The Dallas-based trumpeter Dennis Gonzalez had one helluva impressive streak going as a facilitator/catalyst in the late '80s, and the "New Dallas Sextet" shapes up as another winner, with four horns offering all sorts of harmonic possibilities. But Namesake doesn't really happen, and it's hard to pinpoint exactly why -- the all-Gonzalez-originals are essentially heads to set up solos rather than fully fleshed-out ensemble passages. And while those solos are almost all strong, the music resolutely remains less than the sum of the parts. The rarely sighted Douglas Ewart takes an angular, astringent, alto solo on the title track, followed by Gonzalez, with a tenor outing by Charles Brackeen that reflects a choppy groove that never really comes together. Ewart's solo over minimal backing on "Separation of Stones" leaps intervals and keeps the listener off-balance as it develops organically. Gets a little confusing with the trumpet solos, though -- it's impossible to tell Gonzales and Ahmed Abdullah apart; one assumes that the muted player is Abdullah, not Gonzalez, but the liner notes say it's the other way around. "Johnny Johnny" opens with a very strong Brackeen solo swirling around Malachi Favors -- Alvin Fielder cross-currents but the elements still lack cohesion. If "Hamba Khale Qhawe" is designed as an African percussion prelude to "Hymn for Mbizo," why stick "Four Pigs and a Bird's Nest" in between them, even with a nice extended muted trumpet solo from Gonzalez? "Hymn for Mbizo" starts with the South African groove Gonzalez is fond of, but switches over completely for Brackeen's solo. The solos are good, with some marvelous trumpet whoops near the end, but it's all in disjointed sections -- maybe it's a lack of connection between Fielder and Favors in the rhythm section. "Good Friends" finds the latter walking double-time with a solo round for Brackeen and Gonzalez (or whoever's playing muted trumpet) that resolves into a sort of mutant big band feel. But it just doesn't come together and that's true for Namesake as a whole. Great musicians, but they're all off playing in their own universes without really coming together and connecting. Some things just don't happen like they should, and this is one of them.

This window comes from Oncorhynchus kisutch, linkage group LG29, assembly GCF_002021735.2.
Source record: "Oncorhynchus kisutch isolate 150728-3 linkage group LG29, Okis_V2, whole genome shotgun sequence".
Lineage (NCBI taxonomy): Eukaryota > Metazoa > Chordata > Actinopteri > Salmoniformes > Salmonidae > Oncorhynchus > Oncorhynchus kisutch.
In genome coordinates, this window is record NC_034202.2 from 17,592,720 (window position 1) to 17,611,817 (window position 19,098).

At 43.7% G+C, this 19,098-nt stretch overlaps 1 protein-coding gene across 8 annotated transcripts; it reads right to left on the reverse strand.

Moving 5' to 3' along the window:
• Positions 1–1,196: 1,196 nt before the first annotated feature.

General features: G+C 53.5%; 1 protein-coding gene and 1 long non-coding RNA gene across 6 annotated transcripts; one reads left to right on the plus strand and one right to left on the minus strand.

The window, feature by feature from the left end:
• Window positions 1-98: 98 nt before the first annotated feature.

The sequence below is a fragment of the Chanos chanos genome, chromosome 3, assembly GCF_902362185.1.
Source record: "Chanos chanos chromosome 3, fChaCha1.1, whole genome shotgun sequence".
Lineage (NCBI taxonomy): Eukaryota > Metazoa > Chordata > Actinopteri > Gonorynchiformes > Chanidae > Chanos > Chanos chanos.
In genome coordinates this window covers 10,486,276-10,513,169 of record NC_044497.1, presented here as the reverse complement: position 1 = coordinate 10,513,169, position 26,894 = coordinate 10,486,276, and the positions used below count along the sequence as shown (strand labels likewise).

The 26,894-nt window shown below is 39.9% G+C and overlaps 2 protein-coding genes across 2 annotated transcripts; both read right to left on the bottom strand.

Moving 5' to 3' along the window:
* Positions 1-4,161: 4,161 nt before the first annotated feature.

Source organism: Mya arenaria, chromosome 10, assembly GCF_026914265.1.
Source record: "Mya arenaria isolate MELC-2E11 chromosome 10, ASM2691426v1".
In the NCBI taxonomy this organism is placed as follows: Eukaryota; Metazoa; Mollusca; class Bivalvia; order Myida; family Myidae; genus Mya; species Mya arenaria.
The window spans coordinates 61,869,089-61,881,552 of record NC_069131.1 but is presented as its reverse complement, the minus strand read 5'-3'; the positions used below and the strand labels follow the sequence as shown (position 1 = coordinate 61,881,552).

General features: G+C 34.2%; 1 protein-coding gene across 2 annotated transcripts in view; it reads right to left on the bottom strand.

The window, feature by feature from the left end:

AllMusic Review by Don Snowden